Pseudoscience slang in Poland

Today, we’ll be learning some Polish! Specifically, I’ll tell you some popular phrases we use for pseudoscience and woo. Thanks to the power of speech synthesis, I even included pronunciation audio for you. Enjoy.


Short for “alternative medicine” (treatments not supported by scientific evidence, such as homeopathy or acupuncture).

Antyszczepionkowiec (plural: antyszczepionkowcy)

An anti-vaxxer (a person who opposes vaccination).

Foliarz (plural: foliarze)

A tinfoil hatter (a person who believes in all sorts of conspiracy theories). They are associated with wearing tinfoil hats, which are supposed to protect against microwaves, mind control waves, or other stuff like this.

Płaskoziemiec (plural: płaskoziemcy)

A Flat Earther (a person who believes the Earth is flat). Seriously, I can’t believe there are still people who believe this in 21st century. To add insult to injury, the Flat Earth Society Twitter account has a “verified” badge. I’m not kidding. See for yourselves.

Proepidemik (plural: proepidemicy)

Pro-disease (a more pejorative term for anti-vaxxers).

Ziębita (plural: ziębici)

A supporter of Jerzy Zięba, one of the most notorious snake oil salesmen in Poland. He’s famous for his “Hidden Therapies” books, selling molecular water filtration systems for $750 (basically some incredibly overpriced water woo), breast expansion through hypnosis, and, quite recently, his advice to stop a heart attack by stimulating an area between your upper lip and your nose with a pointy item such as a toothpick.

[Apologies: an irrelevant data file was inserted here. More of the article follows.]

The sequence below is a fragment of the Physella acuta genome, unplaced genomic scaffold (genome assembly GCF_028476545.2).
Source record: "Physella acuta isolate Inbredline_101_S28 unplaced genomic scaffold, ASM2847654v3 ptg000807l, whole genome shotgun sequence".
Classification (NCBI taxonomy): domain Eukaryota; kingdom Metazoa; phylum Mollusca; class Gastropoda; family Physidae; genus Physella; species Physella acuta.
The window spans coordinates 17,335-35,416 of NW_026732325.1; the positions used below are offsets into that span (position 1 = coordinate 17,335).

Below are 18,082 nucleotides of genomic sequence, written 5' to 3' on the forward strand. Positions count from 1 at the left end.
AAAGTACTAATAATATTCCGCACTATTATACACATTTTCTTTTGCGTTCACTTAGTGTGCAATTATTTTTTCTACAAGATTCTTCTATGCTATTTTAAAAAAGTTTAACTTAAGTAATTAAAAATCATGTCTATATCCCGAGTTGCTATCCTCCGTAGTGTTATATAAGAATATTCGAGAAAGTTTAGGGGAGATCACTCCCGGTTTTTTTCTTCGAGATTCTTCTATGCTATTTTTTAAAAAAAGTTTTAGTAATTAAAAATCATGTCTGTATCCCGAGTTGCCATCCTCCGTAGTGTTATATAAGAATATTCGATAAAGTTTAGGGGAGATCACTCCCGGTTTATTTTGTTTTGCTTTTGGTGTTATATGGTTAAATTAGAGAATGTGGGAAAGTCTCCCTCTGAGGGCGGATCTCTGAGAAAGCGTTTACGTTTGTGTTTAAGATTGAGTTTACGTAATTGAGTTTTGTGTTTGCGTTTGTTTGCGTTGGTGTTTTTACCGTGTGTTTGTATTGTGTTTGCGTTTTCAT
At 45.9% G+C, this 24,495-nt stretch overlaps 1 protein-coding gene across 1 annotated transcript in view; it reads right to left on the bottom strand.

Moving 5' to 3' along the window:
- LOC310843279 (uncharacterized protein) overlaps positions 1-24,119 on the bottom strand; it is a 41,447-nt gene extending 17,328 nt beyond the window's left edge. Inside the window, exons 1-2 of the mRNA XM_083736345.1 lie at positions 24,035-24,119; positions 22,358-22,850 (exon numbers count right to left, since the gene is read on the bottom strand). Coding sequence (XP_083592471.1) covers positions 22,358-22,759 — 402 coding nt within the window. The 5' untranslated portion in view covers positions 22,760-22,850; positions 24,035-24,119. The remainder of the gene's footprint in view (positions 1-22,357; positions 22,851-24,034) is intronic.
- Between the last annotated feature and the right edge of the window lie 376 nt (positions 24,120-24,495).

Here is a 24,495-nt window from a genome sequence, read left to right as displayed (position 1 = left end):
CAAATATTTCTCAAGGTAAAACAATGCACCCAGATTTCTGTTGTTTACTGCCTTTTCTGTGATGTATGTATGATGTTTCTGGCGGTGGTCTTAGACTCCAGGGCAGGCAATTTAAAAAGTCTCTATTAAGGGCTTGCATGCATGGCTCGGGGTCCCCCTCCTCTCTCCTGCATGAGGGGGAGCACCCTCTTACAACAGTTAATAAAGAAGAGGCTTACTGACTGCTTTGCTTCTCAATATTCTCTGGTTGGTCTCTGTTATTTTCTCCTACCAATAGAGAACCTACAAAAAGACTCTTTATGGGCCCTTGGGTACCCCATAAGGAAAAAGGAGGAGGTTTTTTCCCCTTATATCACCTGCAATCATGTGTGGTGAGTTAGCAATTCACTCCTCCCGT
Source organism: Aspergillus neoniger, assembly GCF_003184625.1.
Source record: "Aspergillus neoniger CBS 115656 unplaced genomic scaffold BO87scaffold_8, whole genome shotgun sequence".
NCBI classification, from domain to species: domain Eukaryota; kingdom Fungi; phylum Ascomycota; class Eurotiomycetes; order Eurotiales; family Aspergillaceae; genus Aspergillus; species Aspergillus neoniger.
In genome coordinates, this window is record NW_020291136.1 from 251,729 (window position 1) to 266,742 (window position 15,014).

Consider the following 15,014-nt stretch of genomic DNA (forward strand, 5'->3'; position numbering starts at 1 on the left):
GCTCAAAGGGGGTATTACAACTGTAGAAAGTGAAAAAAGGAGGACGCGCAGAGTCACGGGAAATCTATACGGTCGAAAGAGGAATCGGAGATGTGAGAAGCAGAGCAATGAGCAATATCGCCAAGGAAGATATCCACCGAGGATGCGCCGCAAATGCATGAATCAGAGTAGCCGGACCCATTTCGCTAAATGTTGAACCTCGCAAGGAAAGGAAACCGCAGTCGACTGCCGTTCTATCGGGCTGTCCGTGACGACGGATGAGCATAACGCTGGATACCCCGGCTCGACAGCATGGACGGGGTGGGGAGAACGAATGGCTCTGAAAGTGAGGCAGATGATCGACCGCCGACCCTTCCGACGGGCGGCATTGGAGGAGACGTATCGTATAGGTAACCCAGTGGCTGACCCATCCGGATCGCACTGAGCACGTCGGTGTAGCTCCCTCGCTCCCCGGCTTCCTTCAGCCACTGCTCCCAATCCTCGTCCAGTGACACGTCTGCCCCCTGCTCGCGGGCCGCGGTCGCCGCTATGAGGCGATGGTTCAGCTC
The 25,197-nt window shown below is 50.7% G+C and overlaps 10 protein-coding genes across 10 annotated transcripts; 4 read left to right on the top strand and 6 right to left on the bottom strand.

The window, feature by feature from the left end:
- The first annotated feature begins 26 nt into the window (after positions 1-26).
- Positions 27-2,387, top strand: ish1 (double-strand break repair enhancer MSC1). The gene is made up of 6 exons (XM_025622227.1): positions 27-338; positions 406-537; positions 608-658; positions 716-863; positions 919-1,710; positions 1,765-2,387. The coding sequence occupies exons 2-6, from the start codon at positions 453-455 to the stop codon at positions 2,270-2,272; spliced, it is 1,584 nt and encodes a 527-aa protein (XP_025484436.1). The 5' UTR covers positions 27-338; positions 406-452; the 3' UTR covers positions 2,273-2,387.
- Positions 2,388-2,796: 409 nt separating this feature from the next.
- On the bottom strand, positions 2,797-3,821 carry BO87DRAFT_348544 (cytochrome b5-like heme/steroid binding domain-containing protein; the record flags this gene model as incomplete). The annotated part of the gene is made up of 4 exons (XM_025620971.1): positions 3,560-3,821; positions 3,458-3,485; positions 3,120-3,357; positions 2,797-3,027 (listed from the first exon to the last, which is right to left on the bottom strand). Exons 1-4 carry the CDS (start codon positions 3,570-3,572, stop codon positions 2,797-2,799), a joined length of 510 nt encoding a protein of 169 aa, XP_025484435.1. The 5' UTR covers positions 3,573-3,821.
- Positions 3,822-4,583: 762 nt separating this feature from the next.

Unsurprisingly, he’s not a doctor – he graduated from the AGH University of Science and Technology in Kraków, Poland and has a master’s degree in mechanics.

My experience in Ciechocinek so far

If you’ve been following me on Facebook, you probably know that I went to Ciechocinek for two weeks on Monday, as a part of my occupational therapy workshop. I’m in the Independent Life Center “Sajgon”. I managed to get a decent room – there’s a balcony and a bathroom, and it’s not a bathroom for ants like in Krynica Morska (that’s a story for another time, though). There’s also Wi-Fi, but it’s unusable in my room due to the weak signal strength, so I need to rely on my mobile data and create a hotspot with my phone. We also have access to a few computers.

Our daily schedule is as follows:

  • 9 AM: breakfast
  • 9:40 AM: 30 minutes of exercise
  • 10:45 AM: horseback riding (doesn’t apply to me because I’m kind of a big guy)
  • 1 PM: dinner
  • 1:45 PM: salt water pool (Tuesdays, Wednesdays, and Thursdays only)
  • 4 PM: physiatry (doesn’t apply to me because I don’t have physical problems)
  • 6 PM: supper

The exercise we receive is a bit exhausting, but it’s not too bad. The salt water pool is cool, though – salt water has better buoyancy than fresh water, and I think you’d have to really try in order to drown there

Overall, it’s great here, but I don’t think I’d go here again. Why? Two reasons:

  1. I prefer trips where I can do whatever I want,
  2. 12 days is too long.

On a side note, my hay fever seems to be back, but I bought Allegra at a local pharmacy, so maybe I won’t sneeze myself to death.

LG G5 one and a half year later